In an online post titled “Self-Serving Myths of Europe’s Neo-Calvinists,” Ambrose Evans-Pritchard, an editor at the British newspaper The Telegraph, sends us to a very good essay from the Centre for European Reform warning of the consequences of relying on the “North European interpretation” of the euro zone crisis, which “essentially sees the crisis as a morality tale, pitting those who sinned against those who stuck to the path of virtue.”
The authors, Simon Tilford and Philip Whyte, write: “The major sins of the periphery were government profligacy and losses of competitiveness. The way out of the crisis, it follows, is straightforward. It is to emulate the virtuous core by consolidating public finances and improving competitiveness (by raising productivity, reducing wages, or both). If the periphery can achieve this, then the euro zone debt crisis can be resolved without an institutional leap forward to fiscal union.”
Regular readers know that this theme is something I’ve been playing for a while now. My analysis is pretty close to Mr. Tilford and Mr. Whyte’s; let me restate it.
The basic story of the euro so far is that the introduction of the currency, by creating a false sense of safety, led to large capital flows to and correspondingly large current account deficits in the southern European nations: Greece, Italy, Portugal and Spain (Ireland’s is a somewhat different, though related, story, which I won’t take on here.) See the summary picture on this page.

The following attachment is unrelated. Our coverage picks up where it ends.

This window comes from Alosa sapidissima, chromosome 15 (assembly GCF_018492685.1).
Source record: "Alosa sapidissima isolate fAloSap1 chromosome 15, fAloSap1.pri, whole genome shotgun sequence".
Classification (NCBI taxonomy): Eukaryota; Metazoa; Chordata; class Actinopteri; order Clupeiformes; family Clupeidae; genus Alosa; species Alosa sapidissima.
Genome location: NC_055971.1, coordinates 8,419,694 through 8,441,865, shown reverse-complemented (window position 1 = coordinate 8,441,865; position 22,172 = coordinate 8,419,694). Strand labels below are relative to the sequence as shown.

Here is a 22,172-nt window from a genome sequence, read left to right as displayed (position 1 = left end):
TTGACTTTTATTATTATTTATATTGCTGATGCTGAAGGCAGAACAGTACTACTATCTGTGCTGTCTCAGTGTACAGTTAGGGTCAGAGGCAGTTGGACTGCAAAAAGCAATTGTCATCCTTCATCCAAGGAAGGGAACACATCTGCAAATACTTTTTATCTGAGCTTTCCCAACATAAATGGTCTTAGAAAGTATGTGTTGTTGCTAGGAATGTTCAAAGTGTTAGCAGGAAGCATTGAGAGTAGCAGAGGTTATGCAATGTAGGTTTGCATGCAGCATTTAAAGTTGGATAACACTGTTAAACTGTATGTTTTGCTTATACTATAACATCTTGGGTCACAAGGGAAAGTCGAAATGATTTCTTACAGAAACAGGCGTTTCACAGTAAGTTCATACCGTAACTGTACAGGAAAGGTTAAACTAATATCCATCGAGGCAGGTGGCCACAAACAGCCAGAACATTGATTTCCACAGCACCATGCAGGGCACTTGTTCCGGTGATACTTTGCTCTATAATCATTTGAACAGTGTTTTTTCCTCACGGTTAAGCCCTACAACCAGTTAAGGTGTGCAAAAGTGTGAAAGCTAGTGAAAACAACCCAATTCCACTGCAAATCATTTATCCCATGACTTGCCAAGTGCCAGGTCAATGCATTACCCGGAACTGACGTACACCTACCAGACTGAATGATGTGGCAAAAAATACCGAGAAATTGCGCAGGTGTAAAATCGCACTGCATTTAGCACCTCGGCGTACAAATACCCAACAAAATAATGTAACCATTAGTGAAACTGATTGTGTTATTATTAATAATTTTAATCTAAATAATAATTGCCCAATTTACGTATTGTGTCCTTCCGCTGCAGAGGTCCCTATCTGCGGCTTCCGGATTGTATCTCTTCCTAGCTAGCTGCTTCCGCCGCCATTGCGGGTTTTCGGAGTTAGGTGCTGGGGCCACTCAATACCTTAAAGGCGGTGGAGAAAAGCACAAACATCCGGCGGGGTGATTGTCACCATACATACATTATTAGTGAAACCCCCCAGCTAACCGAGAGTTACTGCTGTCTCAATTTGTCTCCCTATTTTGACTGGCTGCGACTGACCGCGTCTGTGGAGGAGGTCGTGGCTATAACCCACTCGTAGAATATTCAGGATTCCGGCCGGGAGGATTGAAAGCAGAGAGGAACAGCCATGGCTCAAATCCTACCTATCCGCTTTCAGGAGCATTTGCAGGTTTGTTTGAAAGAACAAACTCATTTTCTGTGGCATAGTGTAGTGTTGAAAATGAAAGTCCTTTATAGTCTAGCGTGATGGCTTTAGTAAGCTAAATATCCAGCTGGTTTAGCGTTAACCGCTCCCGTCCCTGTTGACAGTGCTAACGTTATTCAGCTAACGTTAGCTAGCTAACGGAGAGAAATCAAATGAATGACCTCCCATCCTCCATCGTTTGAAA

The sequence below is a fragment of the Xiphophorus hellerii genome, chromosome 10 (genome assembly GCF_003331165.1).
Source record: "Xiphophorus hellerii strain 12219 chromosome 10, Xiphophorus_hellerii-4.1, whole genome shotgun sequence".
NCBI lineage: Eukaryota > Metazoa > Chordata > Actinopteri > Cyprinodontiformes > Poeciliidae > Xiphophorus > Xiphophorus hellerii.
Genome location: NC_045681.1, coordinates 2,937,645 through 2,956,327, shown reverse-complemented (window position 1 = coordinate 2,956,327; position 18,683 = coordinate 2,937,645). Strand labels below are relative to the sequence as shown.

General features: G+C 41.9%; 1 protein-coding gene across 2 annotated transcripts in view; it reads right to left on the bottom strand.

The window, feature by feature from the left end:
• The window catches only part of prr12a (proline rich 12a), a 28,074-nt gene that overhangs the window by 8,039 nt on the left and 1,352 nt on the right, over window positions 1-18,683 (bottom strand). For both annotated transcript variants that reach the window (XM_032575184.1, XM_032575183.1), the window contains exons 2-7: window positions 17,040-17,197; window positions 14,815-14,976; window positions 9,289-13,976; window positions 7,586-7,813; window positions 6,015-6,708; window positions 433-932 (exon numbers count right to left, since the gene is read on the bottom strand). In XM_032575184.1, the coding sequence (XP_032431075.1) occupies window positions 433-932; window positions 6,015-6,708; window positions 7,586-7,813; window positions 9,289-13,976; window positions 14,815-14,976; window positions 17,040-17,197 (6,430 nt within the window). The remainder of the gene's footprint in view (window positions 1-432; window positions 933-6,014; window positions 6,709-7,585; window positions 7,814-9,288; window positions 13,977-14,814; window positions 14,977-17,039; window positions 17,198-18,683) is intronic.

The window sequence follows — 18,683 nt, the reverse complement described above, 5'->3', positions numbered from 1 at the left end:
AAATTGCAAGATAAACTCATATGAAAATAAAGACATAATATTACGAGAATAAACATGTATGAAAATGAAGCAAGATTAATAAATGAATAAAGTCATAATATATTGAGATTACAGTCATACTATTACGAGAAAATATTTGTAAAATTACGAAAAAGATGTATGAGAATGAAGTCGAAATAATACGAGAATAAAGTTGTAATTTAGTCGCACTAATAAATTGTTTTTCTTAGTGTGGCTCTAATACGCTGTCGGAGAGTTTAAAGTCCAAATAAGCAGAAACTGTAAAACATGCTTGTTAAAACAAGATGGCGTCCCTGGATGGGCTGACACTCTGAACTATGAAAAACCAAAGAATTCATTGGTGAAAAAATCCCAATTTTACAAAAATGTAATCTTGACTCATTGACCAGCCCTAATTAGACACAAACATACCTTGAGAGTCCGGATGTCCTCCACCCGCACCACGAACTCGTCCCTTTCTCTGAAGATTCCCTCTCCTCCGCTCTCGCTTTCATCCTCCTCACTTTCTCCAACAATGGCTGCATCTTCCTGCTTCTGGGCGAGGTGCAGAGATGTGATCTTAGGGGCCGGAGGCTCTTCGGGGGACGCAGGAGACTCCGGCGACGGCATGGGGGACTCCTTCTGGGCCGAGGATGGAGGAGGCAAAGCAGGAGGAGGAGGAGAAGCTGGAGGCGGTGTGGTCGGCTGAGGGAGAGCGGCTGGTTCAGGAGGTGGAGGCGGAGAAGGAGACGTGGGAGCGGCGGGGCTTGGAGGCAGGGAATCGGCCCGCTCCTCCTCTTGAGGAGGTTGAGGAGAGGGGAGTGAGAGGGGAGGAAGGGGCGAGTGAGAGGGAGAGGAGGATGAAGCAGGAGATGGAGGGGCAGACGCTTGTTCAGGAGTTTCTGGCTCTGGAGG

Now these imbalances need to be unwound. As anyone who has studied international macroeconomics can tell you, this requires two things. First, it requires a redistribution of spending, with the creditors spending more while the debtors spend less. Second, it requires a real depreciation on the part of the debtors, and a real appreciation on the part of the creditors — that is, wages and prices in the G.I.P.S. must fall relative to those in Germany.
But the official policy of the euro zone’s leaders is that this adjustment should be entirely one-sided. Spending must fall in the debtors, but there will be no offsetting expansionary policy in the creditors — so the thrust of policy is entirely contractionary for the euro zone as a whole. At the same time, the European Central Bank is committed to very low inflation at the aggregate level, which means that real exchange rate adjustment must take place mainly through deflation in the G.I.P.S., which is both very difficult and has the effect of raising their
debt burden relative to gross domestic product.
Even with unlimited political will, this would be a recipe for prolonged recession and stagnation in Europe. With political capital limited in practice — watch Spain’s new government quickly become just as unpopular as the old one! — it’s a recipe for catastrophe.
No wonder the eurocrats placed their faith in the confidence fairy. But she’s not coming.
It would take a radical reversal of course to save this thing. And, so far, I see no willingness to face up to that necessity.
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Paul Krugman joined The New York Times in 1999 as a columnist on the Op-Ed page and continues as a professor of economics and international affairs at Princeton University. He was awarded the Nobel in economic science in 2008.
Mr Krugman is the author or editor of 20 books and more than 200 papers in professional journals and edited volumes, including “The Return of Depression Economics” (2008) and “The Conscience of a Liberal” (2007). Copyright 2011 The New York Times.